When a church leaves, it can either join with others to form something new or join up with an existing denomination. Departing Southern Baptists formed the Cooperative Baptist Fellowship and the Alliance of Baptists, which are still going strong, but a few churches also aligned themselves with the American Baptist Churches, effectively mending the North-South rift that was created in the 1840s by slavery. The Reconciling Ministries Network may be the nucleus of a progressive Methodist alternative, but there are also overtures emerging from Episcopal and other denominations.

But what about individual Methodists? If they are like the Baptists in the 1980s, most haven’t been paying much attention to all the sound and fury. It is likely that they already attend a church that mostly matches their theological and political views, so most won’t notice much change, at least initially.

But there are sometimes crises that change that. When the issue of accepting LGBTQ persons becomes personal — a son or daughter, perhaps — individual Methodists may seek a new place to worship, and it may or may not be Methodist.

Perhaps more critically, young adults brought up Methodist are overwhelmingly on the progressive side of this issue. Their failure to pursue a clergy career — or even to stay in the church — is likely to further solidify a traditionalist future for the UMC.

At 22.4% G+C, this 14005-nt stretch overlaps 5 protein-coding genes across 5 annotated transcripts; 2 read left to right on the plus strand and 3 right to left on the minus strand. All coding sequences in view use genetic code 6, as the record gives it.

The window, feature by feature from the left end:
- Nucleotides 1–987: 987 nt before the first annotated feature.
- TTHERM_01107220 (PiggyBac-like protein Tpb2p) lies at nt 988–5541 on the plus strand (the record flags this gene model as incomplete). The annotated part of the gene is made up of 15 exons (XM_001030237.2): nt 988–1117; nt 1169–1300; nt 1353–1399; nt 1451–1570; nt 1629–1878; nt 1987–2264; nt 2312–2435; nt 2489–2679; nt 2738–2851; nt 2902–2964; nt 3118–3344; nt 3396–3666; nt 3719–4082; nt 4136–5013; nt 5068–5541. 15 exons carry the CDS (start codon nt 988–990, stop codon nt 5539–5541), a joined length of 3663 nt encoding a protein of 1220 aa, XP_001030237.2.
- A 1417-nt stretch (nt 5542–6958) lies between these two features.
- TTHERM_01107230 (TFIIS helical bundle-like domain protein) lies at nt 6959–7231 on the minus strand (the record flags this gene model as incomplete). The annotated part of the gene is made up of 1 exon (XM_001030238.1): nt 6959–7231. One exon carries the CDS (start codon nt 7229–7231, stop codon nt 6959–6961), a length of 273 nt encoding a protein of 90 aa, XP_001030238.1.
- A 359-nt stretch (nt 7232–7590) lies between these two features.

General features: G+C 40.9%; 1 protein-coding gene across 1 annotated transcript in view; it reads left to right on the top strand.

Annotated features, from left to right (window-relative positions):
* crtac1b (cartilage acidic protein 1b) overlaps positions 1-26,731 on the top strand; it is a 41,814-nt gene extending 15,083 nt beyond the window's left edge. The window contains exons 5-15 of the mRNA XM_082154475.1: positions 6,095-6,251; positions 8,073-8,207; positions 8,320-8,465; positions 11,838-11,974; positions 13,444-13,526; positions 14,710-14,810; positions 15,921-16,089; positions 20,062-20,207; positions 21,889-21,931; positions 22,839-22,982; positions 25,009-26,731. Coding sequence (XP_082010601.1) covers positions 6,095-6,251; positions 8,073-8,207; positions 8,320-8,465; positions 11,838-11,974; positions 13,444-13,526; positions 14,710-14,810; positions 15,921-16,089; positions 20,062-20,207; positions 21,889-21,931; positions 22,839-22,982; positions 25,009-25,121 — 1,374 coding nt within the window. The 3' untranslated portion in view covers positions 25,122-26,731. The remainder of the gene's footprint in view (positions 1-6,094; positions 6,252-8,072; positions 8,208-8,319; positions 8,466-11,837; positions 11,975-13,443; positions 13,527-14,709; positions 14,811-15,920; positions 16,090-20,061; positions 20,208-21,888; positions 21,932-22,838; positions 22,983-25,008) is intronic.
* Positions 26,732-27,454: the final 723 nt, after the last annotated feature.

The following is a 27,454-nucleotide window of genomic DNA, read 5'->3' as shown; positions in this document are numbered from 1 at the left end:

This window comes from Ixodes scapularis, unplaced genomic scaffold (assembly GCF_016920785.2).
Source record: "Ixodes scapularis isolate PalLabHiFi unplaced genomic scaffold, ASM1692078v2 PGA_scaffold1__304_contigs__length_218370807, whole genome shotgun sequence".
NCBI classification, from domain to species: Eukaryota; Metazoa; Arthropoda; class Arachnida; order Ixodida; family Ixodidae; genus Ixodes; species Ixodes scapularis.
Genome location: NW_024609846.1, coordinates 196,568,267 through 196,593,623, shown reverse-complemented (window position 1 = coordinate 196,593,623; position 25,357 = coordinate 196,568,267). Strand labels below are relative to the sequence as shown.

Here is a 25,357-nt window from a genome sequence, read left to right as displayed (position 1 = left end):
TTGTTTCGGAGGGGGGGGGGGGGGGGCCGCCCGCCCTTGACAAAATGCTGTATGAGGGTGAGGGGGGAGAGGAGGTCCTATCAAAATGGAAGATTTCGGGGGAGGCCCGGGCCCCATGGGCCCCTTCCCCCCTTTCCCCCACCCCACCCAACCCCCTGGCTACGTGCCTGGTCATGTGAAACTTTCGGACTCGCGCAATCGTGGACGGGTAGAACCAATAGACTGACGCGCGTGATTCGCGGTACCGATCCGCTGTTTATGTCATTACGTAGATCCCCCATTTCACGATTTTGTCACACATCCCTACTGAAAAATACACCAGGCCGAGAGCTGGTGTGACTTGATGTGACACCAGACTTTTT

The answer to how you split a denomination, then, is slowly, in hundreds of painful decisions. These will almost certainly result in multiple new, more polarized religious bodies with less diverse middle ground.

(Nancy T. Ammerman is professor of sociology of religion at Boston University. The views expressed in this commentary do not necessarily represent those of Religion News Service.)

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Nancy T. Ammerman

20 Comments

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  • Net, net, in the USA it’s really going to be a conflict between those Methodists who support Republican talk on all issues and those who don’t. The tenth paragraph of this article appears to indicate that’s how the Baptists went anyway.